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It’s unanimous! As the economy begins to rebound and companies have an overwhelming desire to top last quarter’s numbers, employees are busier than ever before. Now assume the organization needs to select and implement a new ERP software package. This requires the creation of an ERP project team and the documentation of the organization’s technical and functional ERP requirements. This fact-finding exercise produces additional work on already overworked employees.

Taking these people away from their jobs, even for a short time, poses a great risk to the organization. Therefore, the benefits realized from each requirement workshop must outweigh these risks. What are the best methods of conducting an ERP requirements workshop? What steps will minimize risk and maximize gain?

  1. Define a Goal for Every Session – Every session must work toward a common goal. This goal should be stated at the start of the session and agreed upon by the moderator and participants.
  2. Document Precisely and Accurately or Your project Will Fail – There are many ways to document an ERP requirements workshop and I will delve deeper into this topic in a subsequent blog post. The common theme must be to capture an accurate and thorough description of what’s being discussed.
  3. Field Questions But Stay on Track or Derail the Session – Workshops are a great way for people to get together and discuss the way they do business. Everyone can discuss their gripes and even get to know their co-workers. However, it’s vital to keep the discussion on track and focused on the goal. There’s a fine line between being thorough and a free-for-all discussion which produces no results but wastes time.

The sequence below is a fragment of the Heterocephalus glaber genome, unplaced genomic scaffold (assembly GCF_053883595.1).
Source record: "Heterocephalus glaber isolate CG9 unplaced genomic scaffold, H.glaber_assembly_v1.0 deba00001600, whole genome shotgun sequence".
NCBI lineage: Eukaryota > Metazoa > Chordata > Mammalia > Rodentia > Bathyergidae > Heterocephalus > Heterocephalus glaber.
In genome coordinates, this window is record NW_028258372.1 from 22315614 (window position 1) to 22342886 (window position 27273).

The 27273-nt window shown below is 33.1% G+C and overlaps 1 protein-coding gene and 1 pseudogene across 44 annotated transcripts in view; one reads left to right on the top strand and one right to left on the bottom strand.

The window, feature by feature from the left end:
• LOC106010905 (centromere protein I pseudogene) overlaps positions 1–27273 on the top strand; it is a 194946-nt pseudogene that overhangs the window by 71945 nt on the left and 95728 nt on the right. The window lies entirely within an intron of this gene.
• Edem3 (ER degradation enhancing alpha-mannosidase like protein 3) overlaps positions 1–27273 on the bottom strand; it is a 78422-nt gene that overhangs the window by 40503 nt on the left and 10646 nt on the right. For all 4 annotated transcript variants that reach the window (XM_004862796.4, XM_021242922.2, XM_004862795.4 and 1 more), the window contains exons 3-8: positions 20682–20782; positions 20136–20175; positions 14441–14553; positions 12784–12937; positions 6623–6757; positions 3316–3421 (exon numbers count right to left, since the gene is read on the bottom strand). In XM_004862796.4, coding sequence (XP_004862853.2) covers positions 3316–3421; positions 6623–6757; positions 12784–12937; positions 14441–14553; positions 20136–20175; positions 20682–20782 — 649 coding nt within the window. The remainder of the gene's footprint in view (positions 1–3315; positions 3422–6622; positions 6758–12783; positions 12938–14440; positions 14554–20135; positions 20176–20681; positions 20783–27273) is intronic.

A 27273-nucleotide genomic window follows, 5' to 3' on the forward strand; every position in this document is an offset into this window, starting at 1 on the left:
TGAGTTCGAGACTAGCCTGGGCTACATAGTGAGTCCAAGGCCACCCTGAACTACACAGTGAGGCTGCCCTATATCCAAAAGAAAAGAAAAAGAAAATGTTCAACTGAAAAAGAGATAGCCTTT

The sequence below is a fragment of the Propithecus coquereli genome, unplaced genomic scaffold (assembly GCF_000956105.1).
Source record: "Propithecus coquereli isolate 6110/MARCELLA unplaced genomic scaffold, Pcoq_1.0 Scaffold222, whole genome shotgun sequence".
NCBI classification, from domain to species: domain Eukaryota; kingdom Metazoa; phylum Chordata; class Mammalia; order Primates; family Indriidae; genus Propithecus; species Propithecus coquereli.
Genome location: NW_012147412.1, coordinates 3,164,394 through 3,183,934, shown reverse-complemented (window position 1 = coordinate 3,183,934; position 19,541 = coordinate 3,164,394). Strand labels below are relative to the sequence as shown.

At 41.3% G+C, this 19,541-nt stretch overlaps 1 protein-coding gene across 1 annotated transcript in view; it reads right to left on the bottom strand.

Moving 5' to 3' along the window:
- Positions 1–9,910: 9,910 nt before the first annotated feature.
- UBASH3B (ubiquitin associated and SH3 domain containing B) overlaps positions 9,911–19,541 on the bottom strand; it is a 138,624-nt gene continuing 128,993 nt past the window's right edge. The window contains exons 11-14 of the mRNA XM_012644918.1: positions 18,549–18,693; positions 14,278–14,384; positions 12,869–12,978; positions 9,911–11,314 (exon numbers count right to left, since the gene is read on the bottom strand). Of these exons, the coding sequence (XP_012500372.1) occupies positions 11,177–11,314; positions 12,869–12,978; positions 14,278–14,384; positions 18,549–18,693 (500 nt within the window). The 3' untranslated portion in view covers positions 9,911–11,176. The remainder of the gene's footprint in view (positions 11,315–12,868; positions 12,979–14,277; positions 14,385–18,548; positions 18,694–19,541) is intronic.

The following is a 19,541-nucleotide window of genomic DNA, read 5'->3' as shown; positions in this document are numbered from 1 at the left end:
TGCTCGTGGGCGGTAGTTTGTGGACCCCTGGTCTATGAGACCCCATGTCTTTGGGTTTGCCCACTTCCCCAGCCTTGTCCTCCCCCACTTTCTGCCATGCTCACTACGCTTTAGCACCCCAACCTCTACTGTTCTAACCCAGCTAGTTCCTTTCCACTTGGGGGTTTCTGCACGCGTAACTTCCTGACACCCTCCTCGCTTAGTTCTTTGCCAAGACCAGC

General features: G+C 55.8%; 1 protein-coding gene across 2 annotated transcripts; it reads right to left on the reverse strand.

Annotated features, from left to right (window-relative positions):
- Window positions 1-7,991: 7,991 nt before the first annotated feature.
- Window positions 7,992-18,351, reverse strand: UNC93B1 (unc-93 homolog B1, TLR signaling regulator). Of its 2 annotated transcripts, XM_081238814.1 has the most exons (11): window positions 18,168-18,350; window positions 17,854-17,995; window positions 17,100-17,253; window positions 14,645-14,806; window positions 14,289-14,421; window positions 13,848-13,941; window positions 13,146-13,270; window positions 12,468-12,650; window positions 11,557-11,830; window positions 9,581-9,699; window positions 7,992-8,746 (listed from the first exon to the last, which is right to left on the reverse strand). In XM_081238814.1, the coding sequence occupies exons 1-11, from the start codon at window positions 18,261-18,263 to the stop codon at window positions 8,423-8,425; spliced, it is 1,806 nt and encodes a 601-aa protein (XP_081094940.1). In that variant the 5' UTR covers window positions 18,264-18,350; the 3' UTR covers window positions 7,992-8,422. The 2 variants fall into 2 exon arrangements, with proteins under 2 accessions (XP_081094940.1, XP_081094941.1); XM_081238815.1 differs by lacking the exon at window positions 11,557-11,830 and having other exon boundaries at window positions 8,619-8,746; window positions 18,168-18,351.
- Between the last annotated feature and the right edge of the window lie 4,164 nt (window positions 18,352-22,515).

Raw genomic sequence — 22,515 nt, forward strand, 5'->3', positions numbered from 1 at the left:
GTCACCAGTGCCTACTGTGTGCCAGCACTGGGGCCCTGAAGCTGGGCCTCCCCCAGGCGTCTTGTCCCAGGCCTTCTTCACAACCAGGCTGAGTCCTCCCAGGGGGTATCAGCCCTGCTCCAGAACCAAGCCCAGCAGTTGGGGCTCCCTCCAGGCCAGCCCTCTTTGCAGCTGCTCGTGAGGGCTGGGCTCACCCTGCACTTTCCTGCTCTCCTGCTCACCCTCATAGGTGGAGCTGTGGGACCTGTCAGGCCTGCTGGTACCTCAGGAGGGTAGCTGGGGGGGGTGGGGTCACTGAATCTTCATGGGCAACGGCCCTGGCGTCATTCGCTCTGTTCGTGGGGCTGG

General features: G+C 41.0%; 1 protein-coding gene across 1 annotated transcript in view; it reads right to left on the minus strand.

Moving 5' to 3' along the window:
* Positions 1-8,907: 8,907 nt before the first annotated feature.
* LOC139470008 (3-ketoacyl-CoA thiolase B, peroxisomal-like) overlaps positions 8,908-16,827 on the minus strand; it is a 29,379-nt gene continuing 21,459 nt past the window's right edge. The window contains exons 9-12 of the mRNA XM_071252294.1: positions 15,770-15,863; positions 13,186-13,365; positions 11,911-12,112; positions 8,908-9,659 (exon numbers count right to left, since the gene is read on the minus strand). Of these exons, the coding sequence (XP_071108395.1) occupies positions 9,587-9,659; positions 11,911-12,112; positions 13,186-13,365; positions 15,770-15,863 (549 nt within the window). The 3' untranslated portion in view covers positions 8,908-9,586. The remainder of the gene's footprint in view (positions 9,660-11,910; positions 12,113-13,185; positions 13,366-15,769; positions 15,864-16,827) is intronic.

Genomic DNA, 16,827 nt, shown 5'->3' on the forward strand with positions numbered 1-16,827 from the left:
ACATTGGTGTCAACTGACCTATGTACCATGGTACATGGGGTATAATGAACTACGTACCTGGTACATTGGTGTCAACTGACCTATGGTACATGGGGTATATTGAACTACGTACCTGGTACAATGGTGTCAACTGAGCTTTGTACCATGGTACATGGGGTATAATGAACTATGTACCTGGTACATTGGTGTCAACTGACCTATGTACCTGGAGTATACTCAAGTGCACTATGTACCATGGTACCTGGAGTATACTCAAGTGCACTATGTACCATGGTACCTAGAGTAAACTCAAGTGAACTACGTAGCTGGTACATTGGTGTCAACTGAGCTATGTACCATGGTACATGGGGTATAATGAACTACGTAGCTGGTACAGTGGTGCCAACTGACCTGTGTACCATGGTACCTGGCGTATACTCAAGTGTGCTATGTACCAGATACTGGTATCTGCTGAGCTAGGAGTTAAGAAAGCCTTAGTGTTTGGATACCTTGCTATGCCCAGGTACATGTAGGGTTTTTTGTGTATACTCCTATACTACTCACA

4. Stay Focused on the ERP Project’s Goal – The key for a successful workshop is to develop ways to handle the diverse personalities present during a workshop, keeping off-topic conversations to a minimum and staying on time. Stating a goal at the beginning of the session allows the moderator to defer back to the goal should the conversation have little value-added benefits.
  5. Homework Isn’t Just for Students Anymore – Give the participants pre-reading assignments to be completed prior to the workshop. This allows them to hit the ground running and to form their ideas of what they want covered during the workshop.
  6. Follow-up or Fall Behind – After the requirements are compiled from the first workshop, it is imperative that a follow-up session be performed. A follow-up session need not be a formal, lengthy session, but it should go through every requirement. This is an excellent time to verify that the ERP requirements gathered are understood correctly.

Incorporating the best practices shown above will ensure that the workshop produces the requirements necessary for a successful ERP project, in addition to making the best use of the company’s best and brightest employees.

Blog entry written by Kevin Cahill, an ERP Consultant at Panorama Consulting Group.

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